Under the broiling morning sun, I unloaded four boxes onto my dolly and wheeled them in to find a mere TWO terrified-looking clerks behind the counter looking at me like: “I hope those are a delivery and not for us to process”

And now the game of “That’s Not Our Job” and “Not Our Department” began. I was told by the clerks that the Bulk Mailing Department was on the other side of the complex and to drive through the gates of another fenced-in parking lot and look for the trucking docks. So I wheeled the four boxes I had already unloaded back outside into the broiling sunlight, put them back in the truck and we drove around the block to the other entrance. I finally saw a trucking dock, backed up the truck and found a couple of employees standing around doing nothing who assured me that Yes this was the bulk mailing dock. Okay…


There were several stainless steel rolling carts with doors on the sides like infants cribs all over the dock; I grabbed one and wheeled it over to where I was parked, loaded it up with the ten heavy boxes and then wheeled it through the doors to another postal counter where once again I confronted a whopping TWO employees on the other side of the counter who both had the same“Oh shit!” looks on their faces as the first two. The game of Twenty Questions began just as soon as I plopped the first box on the counter. “How many parcels do you have?” “Are these all Media Mail?” “Domestic or international?” “Have you filled out your Customs Forms?”

They had questions; I had answers. “Hundreds; all media mail. Most are domestic/60 of them are international. And Yes we have filled out the Customs slips; every one of them are already stamped. Now start hopping.”

One of them bolted into the back for the Station Manager (“HELP!”) who emerged from the back, took a cursory look at the one box of parcels, then told me I had to take them back to the first counter because I didn’t have a commercial bulk shipping permit. At this point I was fighting not to go into full John Cleese/Mr Fawlty mode.


We’re not a company or a corporation; we’re just two people who happened to sell a lot of books. Excuse me for being presumptuous but does the sign out front NOT say “post office” ? These are parcels and the word “post” is in your job title; exactly WHAT is the problem here?”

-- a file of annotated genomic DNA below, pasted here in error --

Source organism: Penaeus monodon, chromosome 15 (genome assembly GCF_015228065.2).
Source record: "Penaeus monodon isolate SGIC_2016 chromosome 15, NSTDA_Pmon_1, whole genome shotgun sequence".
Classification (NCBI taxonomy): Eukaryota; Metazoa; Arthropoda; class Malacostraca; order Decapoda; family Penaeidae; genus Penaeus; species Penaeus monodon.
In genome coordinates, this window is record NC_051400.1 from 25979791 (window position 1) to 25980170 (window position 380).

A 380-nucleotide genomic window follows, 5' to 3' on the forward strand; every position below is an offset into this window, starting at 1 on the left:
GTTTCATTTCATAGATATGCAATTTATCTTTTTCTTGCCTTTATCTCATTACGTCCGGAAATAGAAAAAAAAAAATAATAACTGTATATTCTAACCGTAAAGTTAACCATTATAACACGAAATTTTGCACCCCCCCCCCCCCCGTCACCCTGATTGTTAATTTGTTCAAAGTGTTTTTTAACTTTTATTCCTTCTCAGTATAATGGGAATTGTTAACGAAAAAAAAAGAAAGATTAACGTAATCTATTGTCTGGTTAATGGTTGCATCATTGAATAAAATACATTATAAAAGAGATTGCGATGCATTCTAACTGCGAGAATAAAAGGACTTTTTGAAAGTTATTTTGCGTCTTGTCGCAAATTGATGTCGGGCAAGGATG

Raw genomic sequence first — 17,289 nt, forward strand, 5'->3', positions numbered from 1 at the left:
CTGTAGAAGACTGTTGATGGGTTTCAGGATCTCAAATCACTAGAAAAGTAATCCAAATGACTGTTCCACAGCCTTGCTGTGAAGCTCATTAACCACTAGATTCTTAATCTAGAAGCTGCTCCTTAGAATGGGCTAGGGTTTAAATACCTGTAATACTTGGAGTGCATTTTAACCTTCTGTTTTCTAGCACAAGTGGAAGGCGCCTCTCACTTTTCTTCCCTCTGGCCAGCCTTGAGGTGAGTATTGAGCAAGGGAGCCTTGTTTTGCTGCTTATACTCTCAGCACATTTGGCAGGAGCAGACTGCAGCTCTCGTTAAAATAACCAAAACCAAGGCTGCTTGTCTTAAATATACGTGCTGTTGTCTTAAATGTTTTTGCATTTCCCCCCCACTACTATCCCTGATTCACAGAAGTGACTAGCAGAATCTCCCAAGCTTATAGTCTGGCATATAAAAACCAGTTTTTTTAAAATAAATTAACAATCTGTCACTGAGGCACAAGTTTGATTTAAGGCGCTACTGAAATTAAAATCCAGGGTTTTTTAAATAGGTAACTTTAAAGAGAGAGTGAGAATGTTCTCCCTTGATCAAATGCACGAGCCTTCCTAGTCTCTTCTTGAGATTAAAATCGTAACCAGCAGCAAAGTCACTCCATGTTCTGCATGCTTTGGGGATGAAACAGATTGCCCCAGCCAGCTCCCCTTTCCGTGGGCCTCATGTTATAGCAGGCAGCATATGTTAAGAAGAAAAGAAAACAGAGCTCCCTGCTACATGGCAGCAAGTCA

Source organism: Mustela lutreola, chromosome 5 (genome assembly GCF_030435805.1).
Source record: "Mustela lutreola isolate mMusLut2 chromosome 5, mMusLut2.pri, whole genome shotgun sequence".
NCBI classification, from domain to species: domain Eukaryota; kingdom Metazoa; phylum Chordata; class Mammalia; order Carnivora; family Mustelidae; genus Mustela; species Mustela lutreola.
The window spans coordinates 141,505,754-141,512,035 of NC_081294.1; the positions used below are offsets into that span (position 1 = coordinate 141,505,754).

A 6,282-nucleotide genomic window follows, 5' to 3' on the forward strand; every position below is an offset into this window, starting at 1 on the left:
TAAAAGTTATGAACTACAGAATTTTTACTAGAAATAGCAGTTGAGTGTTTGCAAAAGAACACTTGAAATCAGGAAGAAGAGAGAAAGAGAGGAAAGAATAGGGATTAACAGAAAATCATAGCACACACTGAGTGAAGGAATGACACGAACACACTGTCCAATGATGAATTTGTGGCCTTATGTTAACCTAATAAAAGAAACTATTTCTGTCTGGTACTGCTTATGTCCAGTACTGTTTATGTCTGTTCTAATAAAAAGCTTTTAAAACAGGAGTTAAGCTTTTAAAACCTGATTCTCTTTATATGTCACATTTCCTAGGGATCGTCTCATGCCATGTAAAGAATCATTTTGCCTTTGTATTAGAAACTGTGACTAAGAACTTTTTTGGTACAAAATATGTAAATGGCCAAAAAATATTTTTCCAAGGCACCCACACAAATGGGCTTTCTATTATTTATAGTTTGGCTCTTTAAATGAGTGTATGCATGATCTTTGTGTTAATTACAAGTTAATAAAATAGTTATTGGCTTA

I’m sorry sir but if you don’t have a bulk mailing permit ( an extra $300) you’re going to have to take them to the main counter.”

You mean the one where the employees told me I had to bring them here?”

Yes that one; the employees up there are all new and didn’t know better. Tell you what; I’ll meet you over there and we’ll get this straightened out.”


With much muttering I pushed the heavy cart out back out to the loading dock and began to once more load up the truck. Once more we drove back to the front entrance and once more unloaded four boxes onto the dolly and wheeled them into the first entrance. I bit my tongue not to say in a Samuel Jackson voice: “Hey you motherfuckers; remember me?”


Station Manager #1 appeared, disappeared in the back and reappeared with Station Manager #2. Station Manager #2 looks at my parcels and informs us that because these were cookbooks, they didn’t qualify as Media Mail and were going to cost us extra for postage. We were already out a hefty four-digit sum for postage; needless to say this didn’t sit well with my girlfriend, who by now was on the verge of tears.

WHAT? They’re books! They’re media! They’re stamped, they’re addressed! Is this NOT a post office? Are these NOT parcels? “ At this point I wasn’t about to be brushed off that easily; I wasn’t leaving until those damn packages were being processed. I was tired of them putting up one hoop after another for me to jump through. One bullshit excuse after another not to do their job; I could only imagine how long I would be employed if I showed up at my menial job with that kind of attitude.

Station Manager #1 comes back out with some sort of big black bound edition of the Postal Book of Common Writ, flips through the pages for a few minutes and finally figured out Station Manager #2 was full of Number Two; they had to accept the cookbooks as Media Mail. Of course neither Station Manager lifted a finger to help; instead the two clerks were put to work going through the Customs forms one by one. My girlfriend and I helped by borrowing their MEDIA MAIL stamp and stamping each one of the domestic packages one by one: she stamped and I dumped them 30 or so at a time in a stainless steel drawer that I suppose led to a hamper on the other side of the wall.

Finally three hours after this wretched ordeal began, all the domestic packages were on their way to distant points and as I wheeled my dolly back out to the truck the clerks inside were still going through the international parcels one by one. Leaving the air-conditioned post office and stepping out into the 100-degree sunlight almost felt good, having lightened our load by about 400 parcels or so. As much as a cold bottle of beer sounded good, we decided to celebrate with a big lunch at a local cafe instead.  As we sped away from the Post Office, my girlfriend looked at her cell phone. “I just got another order!”

And seeing the look on my face she quickly added: “And I’m raising the price for the international orders!”

Good girl….